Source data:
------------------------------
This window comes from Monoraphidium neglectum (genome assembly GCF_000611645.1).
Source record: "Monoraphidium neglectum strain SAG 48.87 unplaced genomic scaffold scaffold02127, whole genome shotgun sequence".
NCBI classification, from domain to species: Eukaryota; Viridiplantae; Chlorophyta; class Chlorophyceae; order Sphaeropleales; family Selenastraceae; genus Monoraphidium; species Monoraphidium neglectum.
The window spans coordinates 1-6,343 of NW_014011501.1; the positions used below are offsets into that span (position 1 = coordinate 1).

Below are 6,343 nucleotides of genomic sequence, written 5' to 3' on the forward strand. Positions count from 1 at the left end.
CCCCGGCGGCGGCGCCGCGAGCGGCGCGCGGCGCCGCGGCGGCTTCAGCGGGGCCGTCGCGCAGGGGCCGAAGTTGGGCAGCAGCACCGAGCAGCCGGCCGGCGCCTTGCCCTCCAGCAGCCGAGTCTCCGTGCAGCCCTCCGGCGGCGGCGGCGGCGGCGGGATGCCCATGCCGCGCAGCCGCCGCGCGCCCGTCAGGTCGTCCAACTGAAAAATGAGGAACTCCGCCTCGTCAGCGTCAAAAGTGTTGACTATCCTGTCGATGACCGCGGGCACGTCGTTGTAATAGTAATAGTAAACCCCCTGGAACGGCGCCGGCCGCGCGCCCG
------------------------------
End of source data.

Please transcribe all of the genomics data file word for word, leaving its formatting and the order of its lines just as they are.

This window comes from Monoraphidium neglectum (genome assembly GCF_000611645.1).
Source record: "Monoraphidium neglectum strain SAG 48.87 unplaced genomic scaffold scaffold02127, whole genome shotgun sequence".
NCBI classification, from domain to species: Eukaryota; Viridiplantae; Chlorophyta; class Chlorophyceae; order Sphaeropleales; family Selenastraceae; genus Monoraphidium; species Monoraphidium neglectum.
The window spans coordinates 1-6,343 of NW_014011501.1; the positions used below are offsets into that span (position 1 = coordinate 1).

Below are 6,343 nucleotides of genomic sequence, written 5' to 3' on the forward strand. Positions count from 1 at the left end.
CCCCGGCGGCGGCGCCGCGAGCGGCGCGCGGCGCCGCGGCGGCTTCAGCGGGGCCGTCGCGCAGGGGCCGAAGTTGGGCAGCAGCACCGAGCAGCCGGCCGGCGCCTTGCCCTCCAGCAGCCGAGTCTCCGTGCAGCCCTCCGGCGGCGGCGGCGGCGGCGGGATGCCCATGCCGCGCAGCCGCCGCGCGCCCGTCAGGTCGTCCAACTGAAAAATGAGGAACTCCGCCTCGTCAGCGTCAAAAGTGTTGACTATCCTGTCGATGACCGCGGGCACGTCGTTGTAATAGTAATAGTAAACCCCCTGGAACGGCGCCGGCCGCGCGCCCG